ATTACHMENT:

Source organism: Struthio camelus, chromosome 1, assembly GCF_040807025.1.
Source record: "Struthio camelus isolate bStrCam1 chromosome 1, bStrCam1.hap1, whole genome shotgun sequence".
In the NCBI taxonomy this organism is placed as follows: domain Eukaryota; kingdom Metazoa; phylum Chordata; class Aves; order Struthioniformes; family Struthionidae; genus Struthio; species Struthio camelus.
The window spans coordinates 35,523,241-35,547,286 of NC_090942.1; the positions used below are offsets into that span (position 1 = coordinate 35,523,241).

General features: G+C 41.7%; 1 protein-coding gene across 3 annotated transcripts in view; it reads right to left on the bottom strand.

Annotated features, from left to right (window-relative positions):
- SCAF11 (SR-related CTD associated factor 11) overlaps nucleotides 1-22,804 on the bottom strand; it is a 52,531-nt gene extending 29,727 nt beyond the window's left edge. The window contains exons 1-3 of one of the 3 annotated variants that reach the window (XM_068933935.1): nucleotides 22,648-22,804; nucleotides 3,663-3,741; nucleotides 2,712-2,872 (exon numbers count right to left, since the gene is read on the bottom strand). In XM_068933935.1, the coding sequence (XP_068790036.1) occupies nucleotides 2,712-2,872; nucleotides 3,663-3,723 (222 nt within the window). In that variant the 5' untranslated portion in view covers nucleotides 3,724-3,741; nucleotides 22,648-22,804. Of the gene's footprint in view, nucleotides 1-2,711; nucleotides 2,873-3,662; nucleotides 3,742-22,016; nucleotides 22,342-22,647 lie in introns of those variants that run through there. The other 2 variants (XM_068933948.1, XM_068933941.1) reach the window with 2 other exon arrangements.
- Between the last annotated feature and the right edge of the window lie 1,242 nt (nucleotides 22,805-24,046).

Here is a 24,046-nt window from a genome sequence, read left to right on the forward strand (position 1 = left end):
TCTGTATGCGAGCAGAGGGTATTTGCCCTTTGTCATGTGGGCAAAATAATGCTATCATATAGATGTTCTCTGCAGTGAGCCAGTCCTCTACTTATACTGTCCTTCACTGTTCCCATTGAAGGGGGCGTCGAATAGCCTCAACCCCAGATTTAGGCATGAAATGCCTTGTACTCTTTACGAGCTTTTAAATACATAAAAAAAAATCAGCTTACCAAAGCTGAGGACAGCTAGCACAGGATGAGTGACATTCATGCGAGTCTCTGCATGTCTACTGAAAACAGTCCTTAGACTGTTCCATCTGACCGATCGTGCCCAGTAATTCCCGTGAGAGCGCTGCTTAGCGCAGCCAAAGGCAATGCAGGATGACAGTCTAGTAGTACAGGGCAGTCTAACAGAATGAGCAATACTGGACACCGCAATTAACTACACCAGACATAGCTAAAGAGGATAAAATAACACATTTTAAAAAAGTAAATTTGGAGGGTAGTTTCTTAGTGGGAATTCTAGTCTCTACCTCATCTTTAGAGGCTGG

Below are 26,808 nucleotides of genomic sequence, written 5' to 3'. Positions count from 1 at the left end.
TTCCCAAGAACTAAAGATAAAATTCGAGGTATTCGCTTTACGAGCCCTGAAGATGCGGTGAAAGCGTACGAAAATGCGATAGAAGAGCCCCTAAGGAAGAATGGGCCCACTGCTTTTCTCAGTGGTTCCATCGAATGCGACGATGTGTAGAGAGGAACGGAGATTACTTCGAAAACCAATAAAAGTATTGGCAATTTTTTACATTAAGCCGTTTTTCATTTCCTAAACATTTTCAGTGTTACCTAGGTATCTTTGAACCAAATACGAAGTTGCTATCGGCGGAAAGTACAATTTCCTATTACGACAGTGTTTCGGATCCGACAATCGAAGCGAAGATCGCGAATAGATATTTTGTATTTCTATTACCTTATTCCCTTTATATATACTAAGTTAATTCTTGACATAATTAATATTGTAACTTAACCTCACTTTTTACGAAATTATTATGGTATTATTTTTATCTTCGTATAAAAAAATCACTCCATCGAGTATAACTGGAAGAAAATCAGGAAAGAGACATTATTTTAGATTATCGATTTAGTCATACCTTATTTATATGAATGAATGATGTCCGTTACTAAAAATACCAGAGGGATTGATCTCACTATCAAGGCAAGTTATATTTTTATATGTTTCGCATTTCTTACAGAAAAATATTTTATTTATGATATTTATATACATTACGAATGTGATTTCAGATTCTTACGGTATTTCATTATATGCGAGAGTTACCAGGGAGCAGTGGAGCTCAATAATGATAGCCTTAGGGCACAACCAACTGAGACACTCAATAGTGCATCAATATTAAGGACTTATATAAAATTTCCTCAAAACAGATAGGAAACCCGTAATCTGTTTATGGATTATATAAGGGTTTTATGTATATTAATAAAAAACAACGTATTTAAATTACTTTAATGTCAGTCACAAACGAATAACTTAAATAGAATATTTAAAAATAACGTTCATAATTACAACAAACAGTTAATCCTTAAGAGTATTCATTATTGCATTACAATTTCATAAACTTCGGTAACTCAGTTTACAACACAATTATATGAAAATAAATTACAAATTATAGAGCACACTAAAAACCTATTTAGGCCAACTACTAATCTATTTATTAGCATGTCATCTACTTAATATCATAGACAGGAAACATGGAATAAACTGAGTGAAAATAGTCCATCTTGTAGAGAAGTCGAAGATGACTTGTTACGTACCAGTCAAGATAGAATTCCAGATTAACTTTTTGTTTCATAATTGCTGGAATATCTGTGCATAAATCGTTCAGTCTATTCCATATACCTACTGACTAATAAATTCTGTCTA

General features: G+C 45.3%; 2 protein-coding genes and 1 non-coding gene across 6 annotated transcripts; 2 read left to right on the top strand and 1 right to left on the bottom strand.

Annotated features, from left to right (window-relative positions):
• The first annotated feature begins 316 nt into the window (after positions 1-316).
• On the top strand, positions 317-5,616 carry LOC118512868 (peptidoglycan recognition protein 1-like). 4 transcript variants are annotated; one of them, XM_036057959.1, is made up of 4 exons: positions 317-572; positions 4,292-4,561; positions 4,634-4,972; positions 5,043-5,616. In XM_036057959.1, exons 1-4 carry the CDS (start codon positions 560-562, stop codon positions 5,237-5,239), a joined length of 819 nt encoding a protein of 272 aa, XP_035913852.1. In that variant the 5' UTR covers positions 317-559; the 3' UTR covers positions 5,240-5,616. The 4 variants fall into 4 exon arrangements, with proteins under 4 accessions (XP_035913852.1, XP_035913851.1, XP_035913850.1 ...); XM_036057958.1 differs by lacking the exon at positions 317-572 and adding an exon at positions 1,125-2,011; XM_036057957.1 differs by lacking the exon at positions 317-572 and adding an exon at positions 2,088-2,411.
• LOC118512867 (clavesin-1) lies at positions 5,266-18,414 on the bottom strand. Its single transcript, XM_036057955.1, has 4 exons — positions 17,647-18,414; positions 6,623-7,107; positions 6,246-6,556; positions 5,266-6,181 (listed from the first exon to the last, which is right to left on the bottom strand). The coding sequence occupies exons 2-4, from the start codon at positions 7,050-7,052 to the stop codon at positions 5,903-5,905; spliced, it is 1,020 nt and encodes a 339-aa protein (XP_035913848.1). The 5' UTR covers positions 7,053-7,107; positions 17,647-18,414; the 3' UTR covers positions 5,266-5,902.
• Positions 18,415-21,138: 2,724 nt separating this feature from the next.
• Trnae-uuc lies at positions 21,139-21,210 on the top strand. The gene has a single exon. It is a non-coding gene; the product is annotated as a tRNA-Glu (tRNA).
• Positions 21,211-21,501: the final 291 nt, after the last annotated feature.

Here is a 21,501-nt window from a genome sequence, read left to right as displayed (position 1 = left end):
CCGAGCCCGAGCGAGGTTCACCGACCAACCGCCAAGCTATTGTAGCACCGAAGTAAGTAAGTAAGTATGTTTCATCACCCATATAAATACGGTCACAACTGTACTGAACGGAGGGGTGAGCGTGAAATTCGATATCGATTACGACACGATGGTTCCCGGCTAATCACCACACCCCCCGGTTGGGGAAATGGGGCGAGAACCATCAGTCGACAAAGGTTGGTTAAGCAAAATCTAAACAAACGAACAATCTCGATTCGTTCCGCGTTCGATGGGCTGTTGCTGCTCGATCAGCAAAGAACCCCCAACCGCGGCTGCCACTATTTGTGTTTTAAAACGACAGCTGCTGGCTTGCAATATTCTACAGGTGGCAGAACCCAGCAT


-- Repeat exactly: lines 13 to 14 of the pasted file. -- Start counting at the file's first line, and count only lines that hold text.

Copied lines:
General features: G+C 45.3%; 2 protein-coding genes and 1 non-coding gene across 6 annotated transcripts; 2 read left to right on the top strand and 1 right to left on the bottom strand.

Annotated features, from left to right (window-relative positions):